Migrants Play Key Role in Disaster Response, IOM Explores Diaspora’s Engagement in Humanitarian Assistance

Stronger diaspora coordination has the potential for better and more effective humanitarian assistance in countries affected by disasters. Photo: IOM/Muse Mohammed

Washington, DC – Many people, when they consider the contributions of migrants to their countries of origin, think first of remittance flows —the billions of dollars travelling annually between high income, “developed” destination countries to lower income regions in the Global South. 

For decades, remittance flows have been larger than total official development assistance levels in low- and middle-income countries, and more stable than private capital flows. In 2020, which experts forecast as a year when a global pandemic would decrease remittance levels globally, the decline was nowhere near as considerable as predicted. Migrant workers and diaspora members —many employed in essential services— continued to send money home. Mexico, Egypt, Pakistan and Bangladesh all even saw rises in incoming remittances. 

Yet, diasporas provide much more than financial support. Since the beginning of the COVID-19 outbreak, diasporas have forged creative, transnational responses to support their communities in both their new countries of residence and those of origin. Diasporas provide supplies to hospitals; they equip communities with tutors and translators for school age children. They create helplines for families affected by the pandemic, developing campaigns to combat misinformation. And so much more. 

To increase the scope of humanitarian assistance around the globe, the International Organization for Migration (IOM) has implemented a project aimed at developing and piloting a framework for diaspora engagement in humanitarian assistance. 

In cooperation with the Haiti Renewal Alliance, IOM has begun conducting remote consultations with key actors worldwide. IOM also has launched a survey for diaspora organizations to explore best practices migrants can leverage to strengthen their engagement.  

“The results of the survey will allow us to dissect the challenges and interests of Diaspora organizations when delivering assistance in their country of origin,” said Magalie Emile-Backer, co-founder of the Haiti Renewal Alliance, an organization actively working to integrate Diasporas in the humanitarian system.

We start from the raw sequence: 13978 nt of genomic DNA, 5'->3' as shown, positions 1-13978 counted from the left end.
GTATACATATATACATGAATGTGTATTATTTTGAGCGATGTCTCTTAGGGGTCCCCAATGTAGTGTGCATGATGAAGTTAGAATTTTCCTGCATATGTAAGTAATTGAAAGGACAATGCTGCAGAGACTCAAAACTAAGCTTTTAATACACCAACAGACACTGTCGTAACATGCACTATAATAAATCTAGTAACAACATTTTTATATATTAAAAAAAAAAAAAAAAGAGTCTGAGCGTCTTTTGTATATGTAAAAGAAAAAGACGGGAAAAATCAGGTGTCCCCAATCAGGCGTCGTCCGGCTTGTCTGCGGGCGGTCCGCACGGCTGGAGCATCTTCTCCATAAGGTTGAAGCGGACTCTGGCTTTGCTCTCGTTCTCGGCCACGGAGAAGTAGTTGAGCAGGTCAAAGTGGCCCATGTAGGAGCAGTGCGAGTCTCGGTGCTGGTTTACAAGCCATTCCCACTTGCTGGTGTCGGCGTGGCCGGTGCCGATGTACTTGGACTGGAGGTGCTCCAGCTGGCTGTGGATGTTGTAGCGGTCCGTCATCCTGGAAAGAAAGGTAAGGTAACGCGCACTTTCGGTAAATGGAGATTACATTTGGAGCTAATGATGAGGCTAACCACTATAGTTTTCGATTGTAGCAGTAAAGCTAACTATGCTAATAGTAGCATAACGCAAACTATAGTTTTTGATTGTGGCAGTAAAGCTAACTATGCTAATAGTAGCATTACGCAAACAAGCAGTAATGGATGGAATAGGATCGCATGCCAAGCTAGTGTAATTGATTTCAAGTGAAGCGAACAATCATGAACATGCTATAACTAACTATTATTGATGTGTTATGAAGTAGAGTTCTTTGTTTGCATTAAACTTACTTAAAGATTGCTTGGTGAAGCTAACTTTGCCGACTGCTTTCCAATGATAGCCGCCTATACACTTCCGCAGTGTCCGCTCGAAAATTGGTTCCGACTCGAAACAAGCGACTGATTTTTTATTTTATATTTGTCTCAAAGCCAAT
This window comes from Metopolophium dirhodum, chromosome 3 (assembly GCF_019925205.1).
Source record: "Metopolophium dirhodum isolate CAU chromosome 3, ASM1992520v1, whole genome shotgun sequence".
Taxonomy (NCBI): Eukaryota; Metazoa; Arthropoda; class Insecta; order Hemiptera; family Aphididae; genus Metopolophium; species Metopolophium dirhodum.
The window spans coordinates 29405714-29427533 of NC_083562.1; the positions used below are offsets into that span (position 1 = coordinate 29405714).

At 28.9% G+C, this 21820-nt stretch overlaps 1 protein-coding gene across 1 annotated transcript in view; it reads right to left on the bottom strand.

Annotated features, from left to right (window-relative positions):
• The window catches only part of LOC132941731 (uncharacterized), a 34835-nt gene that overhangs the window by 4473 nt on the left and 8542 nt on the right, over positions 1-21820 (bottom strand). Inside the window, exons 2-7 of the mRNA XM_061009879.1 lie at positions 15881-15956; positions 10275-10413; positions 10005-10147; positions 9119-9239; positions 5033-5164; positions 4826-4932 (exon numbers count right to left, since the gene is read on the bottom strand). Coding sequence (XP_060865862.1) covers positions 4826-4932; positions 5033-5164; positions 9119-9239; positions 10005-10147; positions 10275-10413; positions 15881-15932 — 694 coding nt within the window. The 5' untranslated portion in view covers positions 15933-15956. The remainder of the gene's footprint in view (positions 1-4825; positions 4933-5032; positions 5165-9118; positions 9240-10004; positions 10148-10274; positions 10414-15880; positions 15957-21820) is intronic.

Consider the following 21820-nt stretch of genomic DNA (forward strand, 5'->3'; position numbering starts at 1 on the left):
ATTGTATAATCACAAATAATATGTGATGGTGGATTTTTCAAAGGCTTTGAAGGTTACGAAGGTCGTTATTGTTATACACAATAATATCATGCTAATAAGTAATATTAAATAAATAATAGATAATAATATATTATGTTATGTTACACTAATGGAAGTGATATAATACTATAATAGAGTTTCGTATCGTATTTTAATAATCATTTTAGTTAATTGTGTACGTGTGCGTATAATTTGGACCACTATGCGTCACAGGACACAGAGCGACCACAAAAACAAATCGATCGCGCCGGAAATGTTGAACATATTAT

This effort comes at a crucial time, when the ongoing COVID-19 pandemic stretches resources for assistance.   

“Diasporas’ engagement already is a critical component of humanitarian assistance, unlocking doors and knowledge that might not otherwise be available. Engagement contributes also to increasing communities’ resilience,” said Luca Dall’Oglio, IOM Chief of Mission in Washington, DC. “Diasporas’ involvement has the potential to further scale up all aspects of humanitarian response, preparedness and recovery matters.” 

Founded by Ecuadorians and Spaniards, the Rumiñahui Association supports the needs of the migrant community in Spain. During the COVID-19 pandemic, a group of 30 experts stepped up to provide psychological assistance to migrants across Spain, especially to women who have been victims of gender-based violence. Additionally, the Rumiñahui Association coordinated with an organization in the United States to donate 5,000 food kits to vulnerable households in Ecuador. 

The Pakistani Diaspora Health Initiative developed a digital platform where the Pakistani diaspora health community around the world register to provide online consultations. The organization also promotes webinars to share knowledge between local and overseas health professionals on the latest, evidence-based COVID-19 practices. 

Closer coordination and cooperation with other humanitarian actors can maximize this potential. Funded by the US Agency for International Development’s Bureau for Humanitarian Affairs, the IOM project builds on several decades of work with diaspora communities. It aims to build the capacity of diasporas to better address disasters and to strengthen coordination with one another and with institutional humanitarian actors.  

As seen during numerous man-made and natural disasters, diasporas have immense capacity for good. They can leverage their financial contributions, network with each other and offer technical skills and local area knowledge to quickly address humanitarian needs on the ground in communities of origin.  

After analyzing the survey results, IOM will join with partners to develop a framework for Diaspora engagement as well as a set of operational tools that diasporas and institutional actors can use across sectors and locations. With the right skills, resources and partnerships, diasporas can enhance humanitarian efforts, ultimately increasing the reach and support towards affected communities. 

The survey is open through Friday, 12 February. To learn more about the project, visit iDiaspora

For more information, please contact IOM Washington’s Diaspora Engagement Unit at or Liz Lizama, IOM Washington Communications Officer, Tel: +1 202 716 8820, Email: